Notice that the skew of a gamma distribution depends only on α, by definition a real number >0. Thus, its skew is always >0.

What is kurtosis?

Kurtosis (from a Greek word meaning "curved, arching") is a measure of the "tailedness" of the probability distribution for a real-valued random variable. The higher the kurtosis, the fatter are the tails and the more outlier (extreme) values are found. For comparison, a normal (Gaussian) distribution has kurtosis = 3; K-3>0 is considered "excess".

An alternative interpretation of kurtosis (by Moor in 1986) defined kurtosis as dispersion around the mean and standard deviation (e.g., as in bimodal distributions).

Kurtosis, too, of a gamma depends only on α. For α<2, kurtosis is greater than that of a Gaussian (normal) distribution.

What is entropy?

Entropy measures the unpredictability of information content, how much new information the data contain. Large entropy is more informative, less predictable, than small entropy. For example, a first-time opinion poll has a higher entropy value (new information) than a repetition of the same poll because the first largely predicts the second.


The probability density function (PDF) is more informative of the particular distribution's characteristics  than the cumulative distribution function (CDF). The gamma's CDF curve will take on only two shapes: hockey-stick (J) or inclined S, both eventually reaching 100%. The PDF curve will have either a hockey-stick or skewed bell (roller-coaster) shape; the x/y values for the peak and slopes of the tails say much about the distribution.

It is therefore essential to derive or graph the PDF to see the distribution's parameters. Our discussion focuses on the PDF, not the CDF.


Some things we can say about how gamma distributions behave:


The slope of a function's curve is also known as its "instantaneous rate of change", differential or derivative.

Here, α & β are parameters, not variables; so.

In Excel

The Excel function is =GAMMADIST(x,α,β,cumulative) where

Other spreadsheet programs will also have a gamma distribution function, though syntax may vary.

For an entire distribution, use various x values and constant α,β parameters. Or, one may develop "test" distributions and vary α,β for a range of x values.

Comment: Many of the graphs displayed here were created using Excel.


The gamma is used as a model in yDNA interpretations, such as TMRCA

MacDonald TMRCA

This popular TMRCA calculator apparently uses gamma distributions for its model. The graph below shows calculated results for 0 to 7 mismatching markers of 37 compared:

MacDonald TMRCAs for 37 Markers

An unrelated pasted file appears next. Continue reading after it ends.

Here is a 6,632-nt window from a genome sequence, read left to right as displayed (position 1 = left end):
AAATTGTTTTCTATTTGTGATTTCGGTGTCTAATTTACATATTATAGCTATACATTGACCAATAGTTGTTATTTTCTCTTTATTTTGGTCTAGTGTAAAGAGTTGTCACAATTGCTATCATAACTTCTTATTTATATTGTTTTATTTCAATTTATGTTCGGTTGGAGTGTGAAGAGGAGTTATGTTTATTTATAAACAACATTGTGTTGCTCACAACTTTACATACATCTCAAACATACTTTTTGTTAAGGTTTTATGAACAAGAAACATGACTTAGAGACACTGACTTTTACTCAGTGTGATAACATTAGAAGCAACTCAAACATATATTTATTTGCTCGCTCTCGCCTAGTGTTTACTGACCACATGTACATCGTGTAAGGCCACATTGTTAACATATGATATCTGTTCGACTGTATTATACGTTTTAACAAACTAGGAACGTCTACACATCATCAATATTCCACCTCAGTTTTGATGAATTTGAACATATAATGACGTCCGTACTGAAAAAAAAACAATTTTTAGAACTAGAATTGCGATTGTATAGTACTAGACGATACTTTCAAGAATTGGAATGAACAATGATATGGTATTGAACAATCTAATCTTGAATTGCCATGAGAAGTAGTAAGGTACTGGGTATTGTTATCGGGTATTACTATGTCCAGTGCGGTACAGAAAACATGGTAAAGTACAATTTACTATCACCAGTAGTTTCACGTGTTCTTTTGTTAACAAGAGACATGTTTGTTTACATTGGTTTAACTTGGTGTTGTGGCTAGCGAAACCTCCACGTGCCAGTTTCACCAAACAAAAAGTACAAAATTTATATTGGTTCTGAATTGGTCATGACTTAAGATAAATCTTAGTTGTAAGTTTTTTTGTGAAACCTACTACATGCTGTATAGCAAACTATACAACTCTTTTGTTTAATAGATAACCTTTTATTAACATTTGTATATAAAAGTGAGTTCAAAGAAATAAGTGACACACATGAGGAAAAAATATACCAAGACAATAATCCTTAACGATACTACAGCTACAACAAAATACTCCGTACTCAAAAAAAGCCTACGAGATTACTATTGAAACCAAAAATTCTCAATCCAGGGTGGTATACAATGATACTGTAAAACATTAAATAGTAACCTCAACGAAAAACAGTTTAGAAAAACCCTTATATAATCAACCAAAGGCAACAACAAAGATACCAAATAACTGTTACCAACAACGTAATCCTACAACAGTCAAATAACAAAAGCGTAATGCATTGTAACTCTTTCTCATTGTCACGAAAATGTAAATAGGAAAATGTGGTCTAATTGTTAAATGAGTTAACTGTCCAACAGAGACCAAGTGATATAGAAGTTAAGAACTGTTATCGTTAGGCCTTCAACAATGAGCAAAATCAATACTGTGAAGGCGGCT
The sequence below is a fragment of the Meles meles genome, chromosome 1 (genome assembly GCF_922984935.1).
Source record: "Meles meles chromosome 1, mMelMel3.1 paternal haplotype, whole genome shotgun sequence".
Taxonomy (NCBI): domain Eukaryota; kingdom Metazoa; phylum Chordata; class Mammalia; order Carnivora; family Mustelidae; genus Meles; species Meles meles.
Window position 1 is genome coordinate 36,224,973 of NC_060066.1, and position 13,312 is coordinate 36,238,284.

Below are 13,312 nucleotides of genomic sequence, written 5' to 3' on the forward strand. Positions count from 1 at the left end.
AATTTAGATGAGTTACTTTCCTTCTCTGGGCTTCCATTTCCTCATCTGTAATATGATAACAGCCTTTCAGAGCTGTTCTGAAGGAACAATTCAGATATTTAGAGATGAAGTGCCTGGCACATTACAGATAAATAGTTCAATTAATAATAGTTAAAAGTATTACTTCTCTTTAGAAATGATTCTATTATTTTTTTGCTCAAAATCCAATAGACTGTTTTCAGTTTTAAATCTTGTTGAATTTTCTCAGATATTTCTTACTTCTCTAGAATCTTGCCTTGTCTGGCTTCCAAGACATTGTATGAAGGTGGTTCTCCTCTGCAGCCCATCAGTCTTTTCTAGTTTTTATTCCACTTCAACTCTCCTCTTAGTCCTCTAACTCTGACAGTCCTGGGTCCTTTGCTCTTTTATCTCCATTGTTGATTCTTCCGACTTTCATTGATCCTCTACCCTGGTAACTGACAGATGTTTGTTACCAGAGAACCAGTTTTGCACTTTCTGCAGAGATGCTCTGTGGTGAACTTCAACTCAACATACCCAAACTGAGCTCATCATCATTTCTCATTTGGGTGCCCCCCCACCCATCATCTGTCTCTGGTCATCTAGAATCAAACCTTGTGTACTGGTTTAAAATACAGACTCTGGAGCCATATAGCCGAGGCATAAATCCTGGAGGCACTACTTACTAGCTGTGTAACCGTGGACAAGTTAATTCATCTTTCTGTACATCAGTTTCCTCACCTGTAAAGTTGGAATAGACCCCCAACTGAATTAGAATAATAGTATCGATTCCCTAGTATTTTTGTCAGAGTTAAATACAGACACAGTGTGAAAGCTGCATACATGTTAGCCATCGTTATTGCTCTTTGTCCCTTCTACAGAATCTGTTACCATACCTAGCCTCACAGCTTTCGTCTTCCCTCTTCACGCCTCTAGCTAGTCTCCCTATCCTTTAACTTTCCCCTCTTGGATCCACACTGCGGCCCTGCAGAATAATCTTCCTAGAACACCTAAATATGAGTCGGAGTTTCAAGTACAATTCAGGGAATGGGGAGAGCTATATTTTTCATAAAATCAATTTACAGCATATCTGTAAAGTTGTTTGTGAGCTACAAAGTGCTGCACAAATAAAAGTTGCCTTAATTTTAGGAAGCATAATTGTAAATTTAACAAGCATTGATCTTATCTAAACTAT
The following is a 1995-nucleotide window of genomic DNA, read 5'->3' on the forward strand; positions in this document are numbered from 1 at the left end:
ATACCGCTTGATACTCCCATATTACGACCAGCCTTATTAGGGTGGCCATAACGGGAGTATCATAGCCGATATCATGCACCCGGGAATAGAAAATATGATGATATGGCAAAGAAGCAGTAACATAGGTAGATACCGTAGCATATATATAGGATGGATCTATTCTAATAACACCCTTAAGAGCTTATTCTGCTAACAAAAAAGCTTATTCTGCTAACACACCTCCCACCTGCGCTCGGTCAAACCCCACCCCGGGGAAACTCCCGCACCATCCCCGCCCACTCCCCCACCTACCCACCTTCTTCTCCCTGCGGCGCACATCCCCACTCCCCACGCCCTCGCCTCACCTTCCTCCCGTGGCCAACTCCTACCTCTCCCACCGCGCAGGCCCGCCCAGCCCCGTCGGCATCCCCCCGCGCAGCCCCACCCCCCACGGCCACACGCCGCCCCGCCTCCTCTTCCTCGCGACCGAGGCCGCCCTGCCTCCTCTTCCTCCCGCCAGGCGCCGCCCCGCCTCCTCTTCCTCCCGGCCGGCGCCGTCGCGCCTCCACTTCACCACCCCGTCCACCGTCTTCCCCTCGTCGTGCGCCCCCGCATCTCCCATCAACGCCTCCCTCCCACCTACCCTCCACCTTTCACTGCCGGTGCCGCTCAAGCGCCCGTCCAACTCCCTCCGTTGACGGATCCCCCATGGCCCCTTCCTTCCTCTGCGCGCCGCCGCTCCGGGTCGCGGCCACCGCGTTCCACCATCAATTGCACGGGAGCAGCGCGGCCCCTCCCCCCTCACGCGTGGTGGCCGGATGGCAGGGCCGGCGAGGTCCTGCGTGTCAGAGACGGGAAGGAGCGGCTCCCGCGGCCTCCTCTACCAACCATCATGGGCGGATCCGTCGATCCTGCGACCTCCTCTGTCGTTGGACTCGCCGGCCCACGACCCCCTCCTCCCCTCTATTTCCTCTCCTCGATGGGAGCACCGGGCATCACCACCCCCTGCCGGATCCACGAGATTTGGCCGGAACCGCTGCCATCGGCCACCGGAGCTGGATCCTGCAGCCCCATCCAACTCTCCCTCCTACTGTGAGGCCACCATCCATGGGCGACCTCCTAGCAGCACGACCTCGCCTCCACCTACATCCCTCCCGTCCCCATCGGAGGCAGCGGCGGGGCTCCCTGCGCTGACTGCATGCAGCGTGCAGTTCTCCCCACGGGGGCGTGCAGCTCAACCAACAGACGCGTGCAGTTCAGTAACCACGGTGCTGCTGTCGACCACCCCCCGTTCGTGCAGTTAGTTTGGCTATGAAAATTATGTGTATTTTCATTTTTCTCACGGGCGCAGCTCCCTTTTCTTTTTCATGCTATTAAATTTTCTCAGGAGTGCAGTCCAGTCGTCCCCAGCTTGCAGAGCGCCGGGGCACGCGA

Exact match:   α=1, β~ 1.5
One mismatch: α~2, β~2.6
Two mismatches α~3, β~3
  37 mkrs: α=1, β~ 0.267
  67 mkrs: α=1, β~ 0.322
111 mrks: α=1, β~ 0.439

Note: The MacDonald calculator cuts off distributions when PDF(Gen) <= 0.05. Graphs for more or less than 37 markers would display approximately the same patterns, though with different parameters.

While β values (for other than exact matches) are somewhat hard to infer, α values appear to follow the rule mismatches plus 1.


TiP probabilities graph

This algorithm displays cumulative probabilities, whose graph looks similar to the one to the right. This graph depicts TMRCA cumulative probabilities by generation for a single mismatch on three markers, all other markers matching.

But, we analyzed the numbers into per-generation results. it is a simple matter of subtracting the cumulative of each generation from that of the prior. For example to get the probability for the fifth generation (counting backward in time),  the cumulative probability for four generations is subtracted from that for five.

The graphs below illustrate TMRCA probabilities for some matches. (As TiP predictions rely on which specific markers differ, there are many solutions.). The "per 3 gen" curve sums probabilities for Generation(x) +/- 1, resulting in higher peak & greater slope at peak.

Exact match, 37 markers GD=1 @ CDY, 37 markers GD=1 @ DYS576, 37 markers GD=1 @ DYS464, 67 markers
One purpose of pulling cumulative probabilities apart into per-generation probabilities is to enable recombination into more focused categories. For example, 5-7 generations is more focused than 1-7.

Note: The FTDNA TiP calculator cuts off distributions at Gen = 25; Gen >24 is not considered genealogically useful. TiP does not calculate the entire curve.